Yes. So, let’s talk about the first part and come back to the work-from-home part. So the clients I’m talking to for the most part are not considering any major reduction to their footprint. I do hear some of them talking about it, as I’d say, if they’re in big cities and thinking about shifting from large cities to suburb spaces, they may not reduce their total square footage, it might reduce their cost a bit. You hear some that are speculating about, hey, clearly, what work-from-home does? We might see a need for less space, but it’s too early to know for sure.

But those statements don’t make the headlines. Nobody writes articles about people who think that things are going to stay pretty much the same, the articles givens in about people with more radical ideas. And so I think that the majority of customers are not thinking about radical changes like that. And I’ll tell you little bit about why. So, if you imagine that in the future that most people working in offices will still work-from-home, let’s say, a day or two a week. So that’s maybe 25%, 30% of the time. It’s tempting if you’re kind of tracking — if you’re in charge of real estate costs so you have a goal to reduce real estate costs next year, you’ve got 25%, 30% fewer people in the office, and I’ve got this much space times 25%, I should be able to save that much space, right?

The problem though is that it’s not evenly distributed. So, when people say I want to work-from-home a day or two a week and you ask them the next question, which is like, well, which day would you want to work-from-home? A lot of them answer Fridays, and we’ve seen this ourselves. Summer when we had people back, we had people in the office. We didn’t make it mandatory. People can work-from-home if they want to. Our occupancy in the office on Friday was far lower than it was on Tuesday, Wednesday, Thursday.

And so if you’re trying to find real estate and you realize that 25% might be working from home, but if most of them are picking Friday that doesn’t help you reduce your real estate on Tuesday, Wednesday, Thursday. So, you still have this peak holding problem and that will only go away if you tell people that you have to work-from-home on Monday. You have to work-from-home on Tuesday. You’re working from home on Thursday. That’s not what they want. That’s not what they’re asking for in the surveys. They want flexibility to be able to balance their home life with their work life, family needs, and so on. So, I think a lot of people are getting that kind of reality check. It’s unlikely we’re going to be able to recapture a lot of real estate savings, because there’s a bit more work-from-home.

In terms of our work-from-home business, yeah, absolutely, I’ve made some comments in the remarks, but we’ve significantly increased the number of people working on that part of our business. Our attention is getting across the company. I feel pretty good about our — the product part of our business model there. We’ve been might be some opportunities for us to add a few things, but we’re really pretty well covered and the AMQ acquisition actually helped us quite a bit as well.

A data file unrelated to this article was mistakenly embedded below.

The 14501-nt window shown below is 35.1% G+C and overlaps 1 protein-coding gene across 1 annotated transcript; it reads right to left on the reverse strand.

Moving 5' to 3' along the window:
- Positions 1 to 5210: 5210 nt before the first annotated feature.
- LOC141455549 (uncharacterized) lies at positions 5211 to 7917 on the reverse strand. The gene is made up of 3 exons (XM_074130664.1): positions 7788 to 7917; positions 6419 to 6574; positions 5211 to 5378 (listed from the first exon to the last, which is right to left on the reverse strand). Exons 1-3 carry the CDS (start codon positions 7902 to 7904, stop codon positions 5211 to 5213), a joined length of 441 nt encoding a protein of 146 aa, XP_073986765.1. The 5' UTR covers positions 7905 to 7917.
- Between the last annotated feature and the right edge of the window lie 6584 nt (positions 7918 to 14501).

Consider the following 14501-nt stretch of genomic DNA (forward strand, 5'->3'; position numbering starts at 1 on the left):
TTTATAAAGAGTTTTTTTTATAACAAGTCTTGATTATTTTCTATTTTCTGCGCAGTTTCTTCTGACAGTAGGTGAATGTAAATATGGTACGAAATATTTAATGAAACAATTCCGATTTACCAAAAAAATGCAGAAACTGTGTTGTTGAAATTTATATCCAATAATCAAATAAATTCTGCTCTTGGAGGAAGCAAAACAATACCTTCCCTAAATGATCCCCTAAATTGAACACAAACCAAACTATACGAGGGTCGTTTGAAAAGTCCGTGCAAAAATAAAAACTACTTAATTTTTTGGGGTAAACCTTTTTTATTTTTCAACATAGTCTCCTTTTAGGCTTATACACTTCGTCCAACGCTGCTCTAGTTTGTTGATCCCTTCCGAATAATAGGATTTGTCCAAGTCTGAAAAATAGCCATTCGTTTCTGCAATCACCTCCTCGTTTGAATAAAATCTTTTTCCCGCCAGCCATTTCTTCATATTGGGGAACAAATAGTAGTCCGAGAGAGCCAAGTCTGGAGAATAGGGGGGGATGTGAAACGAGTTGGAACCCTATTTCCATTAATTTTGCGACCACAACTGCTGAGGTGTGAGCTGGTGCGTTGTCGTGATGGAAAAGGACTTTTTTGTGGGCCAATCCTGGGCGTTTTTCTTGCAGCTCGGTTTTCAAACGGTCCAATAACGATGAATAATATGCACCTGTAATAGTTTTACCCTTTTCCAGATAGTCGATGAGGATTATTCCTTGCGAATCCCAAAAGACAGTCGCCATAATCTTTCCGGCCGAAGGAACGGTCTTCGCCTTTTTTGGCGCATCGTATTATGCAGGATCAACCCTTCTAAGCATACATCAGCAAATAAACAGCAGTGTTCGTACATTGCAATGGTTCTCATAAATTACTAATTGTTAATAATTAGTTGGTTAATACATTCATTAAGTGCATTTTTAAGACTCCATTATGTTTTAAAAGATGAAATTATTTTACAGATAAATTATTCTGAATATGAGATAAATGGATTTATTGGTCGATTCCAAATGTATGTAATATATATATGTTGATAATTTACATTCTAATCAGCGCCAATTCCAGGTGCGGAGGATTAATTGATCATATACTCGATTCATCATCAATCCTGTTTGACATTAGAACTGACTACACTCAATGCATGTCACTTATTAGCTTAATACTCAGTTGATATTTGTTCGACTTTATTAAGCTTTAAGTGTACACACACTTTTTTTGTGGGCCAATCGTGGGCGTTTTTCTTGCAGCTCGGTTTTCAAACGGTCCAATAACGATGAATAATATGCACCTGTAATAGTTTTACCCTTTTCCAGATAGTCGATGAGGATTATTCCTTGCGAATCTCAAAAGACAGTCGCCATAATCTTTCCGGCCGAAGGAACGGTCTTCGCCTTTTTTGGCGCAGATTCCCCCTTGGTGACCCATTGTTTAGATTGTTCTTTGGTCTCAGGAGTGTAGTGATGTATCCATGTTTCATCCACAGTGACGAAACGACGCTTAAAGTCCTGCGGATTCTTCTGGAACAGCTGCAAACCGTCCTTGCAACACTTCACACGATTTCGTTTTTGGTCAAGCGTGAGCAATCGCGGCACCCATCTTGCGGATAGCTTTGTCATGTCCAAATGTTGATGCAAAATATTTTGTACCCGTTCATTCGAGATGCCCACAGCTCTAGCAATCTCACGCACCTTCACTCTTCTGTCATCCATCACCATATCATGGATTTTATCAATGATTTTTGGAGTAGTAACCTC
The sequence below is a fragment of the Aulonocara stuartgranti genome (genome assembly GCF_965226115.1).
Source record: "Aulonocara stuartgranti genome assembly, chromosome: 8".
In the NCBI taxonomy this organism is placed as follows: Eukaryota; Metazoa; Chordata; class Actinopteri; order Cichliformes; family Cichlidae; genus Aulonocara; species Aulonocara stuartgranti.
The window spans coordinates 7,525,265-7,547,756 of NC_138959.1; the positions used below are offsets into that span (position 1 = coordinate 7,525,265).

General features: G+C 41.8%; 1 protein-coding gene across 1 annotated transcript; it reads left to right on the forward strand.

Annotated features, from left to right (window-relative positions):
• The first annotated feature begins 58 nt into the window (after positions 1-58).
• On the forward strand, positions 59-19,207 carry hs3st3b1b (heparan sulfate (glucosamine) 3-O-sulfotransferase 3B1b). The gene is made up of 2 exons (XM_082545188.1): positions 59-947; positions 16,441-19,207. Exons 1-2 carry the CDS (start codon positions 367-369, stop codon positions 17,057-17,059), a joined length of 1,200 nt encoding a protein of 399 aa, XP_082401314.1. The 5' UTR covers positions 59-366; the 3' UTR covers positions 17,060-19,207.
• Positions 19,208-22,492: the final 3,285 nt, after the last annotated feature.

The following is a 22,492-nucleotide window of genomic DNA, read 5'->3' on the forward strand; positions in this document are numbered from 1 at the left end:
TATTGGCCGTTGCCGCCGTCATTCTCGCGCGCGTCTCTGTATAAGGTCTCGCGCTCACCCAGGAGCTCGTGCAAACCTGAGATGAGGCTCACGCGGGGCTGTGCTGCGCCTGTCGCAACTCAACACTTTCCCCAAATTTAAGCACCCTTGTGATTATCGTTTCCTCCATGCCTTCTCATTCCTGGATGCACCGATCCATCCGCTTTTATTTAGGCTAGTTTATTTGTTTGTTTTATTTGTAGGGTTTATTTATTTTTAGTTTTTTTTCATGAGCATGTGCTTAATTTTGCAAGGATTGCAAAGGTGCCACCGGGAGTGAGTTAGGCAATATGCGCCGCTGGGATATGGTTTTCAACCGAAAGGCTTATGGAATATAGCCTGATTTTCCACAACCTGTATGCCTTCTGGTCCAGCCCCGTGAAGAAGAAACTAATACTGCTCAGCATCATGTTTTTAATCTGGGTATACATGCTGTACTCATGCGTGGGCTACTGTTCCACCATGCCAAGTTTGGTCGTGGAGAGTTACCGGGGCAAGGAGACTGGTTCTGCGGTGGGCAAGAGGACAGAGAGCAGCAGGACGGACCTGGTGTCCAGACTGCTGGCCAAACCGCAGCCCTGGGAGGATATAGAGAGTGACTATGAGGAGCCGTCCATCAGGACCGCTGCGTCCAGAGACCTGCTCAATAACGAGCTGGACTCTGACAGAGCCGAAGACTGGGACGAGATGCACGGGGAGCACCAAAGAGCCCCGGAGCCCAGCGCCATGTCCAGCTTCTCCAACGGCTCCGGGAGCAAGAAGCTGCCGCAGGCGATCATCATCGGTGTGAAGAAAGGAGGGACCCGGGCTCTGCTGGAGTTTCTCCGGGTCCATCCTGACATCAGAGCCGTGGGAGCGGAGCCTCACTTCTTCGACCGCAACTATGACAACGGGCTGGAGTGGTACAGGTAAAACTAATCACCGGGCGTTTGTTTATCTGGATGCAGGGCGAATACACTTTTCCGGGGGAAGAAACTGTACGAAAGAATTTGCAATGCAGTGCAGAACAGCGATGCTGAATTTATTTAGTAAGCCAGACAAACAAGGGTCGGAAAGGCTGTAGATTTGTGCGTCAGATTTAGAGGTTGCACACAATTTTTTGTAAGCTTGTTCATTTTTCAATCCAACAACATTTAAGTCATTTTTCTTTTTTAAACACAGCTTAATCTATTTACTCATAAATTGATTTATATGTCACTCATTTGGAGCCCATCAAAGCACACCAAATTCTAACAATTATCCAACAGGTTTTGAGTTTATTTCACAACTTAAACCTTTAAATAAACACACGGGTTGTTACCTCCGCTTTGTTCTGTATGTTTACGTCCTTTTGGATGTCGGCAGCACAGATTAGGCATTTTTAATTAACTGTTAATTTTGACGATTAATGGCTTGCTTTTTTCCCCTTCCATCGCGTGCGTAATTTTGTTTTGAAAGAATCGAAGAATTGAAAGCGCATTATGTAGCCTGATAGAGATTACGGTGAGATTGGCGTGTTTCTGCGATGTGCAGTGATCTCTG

The big opportunity, I think, is really the rest of the business model. So, everything from making it easier for people to find a products, to know our brands, to know our product, select our products, all the way through ordering specification and then delivery installation.

We have an opportunity — we have a great business model, but it’s all set up for business-to-business. So, our product is ordered by dealers who understand our products, this is what they do all day long, you just specify order to showcase products, and by dealer and sellers, who have installed products for years and years and years. And they’ve installed, they’re getting an installation of desks in our building, there are going to be 500 desk of requests a couple weeks. They’re not looking at the instructions.

So, when we get to a consumer model you have to think about everything from how packages arrived, how they’re open to, how people find the instructions, who they call if they have a question. And we have that — we’re good, but we have an opportunity to be a lot better.

So, those are some of the areas that we’re putting focus on and continuing to look at other ways for us to bring our products to market. We don’t have retail stores, but we have — there are a lot of other options, because we’re not in competition with people who have retail stores. So, we have opportunities to partner with people who already have distribution and they want to be participating more and work-from-home. So, these are some of the things we’re exploring.

Reuben Garner — The Benchmark Company, LLC — Analyst

So, Jim would it be fair to say that your total addressable market coming out of COVID could potentially be even larger than it was before with the office — essentially consumers might need two offices now, more often than not, and if you guys are increasingly going to participate in the work-from-home now, it could make your whole market bigger. Is that a fair statement?

James P. Keane — President, Chief Executive Officer, Director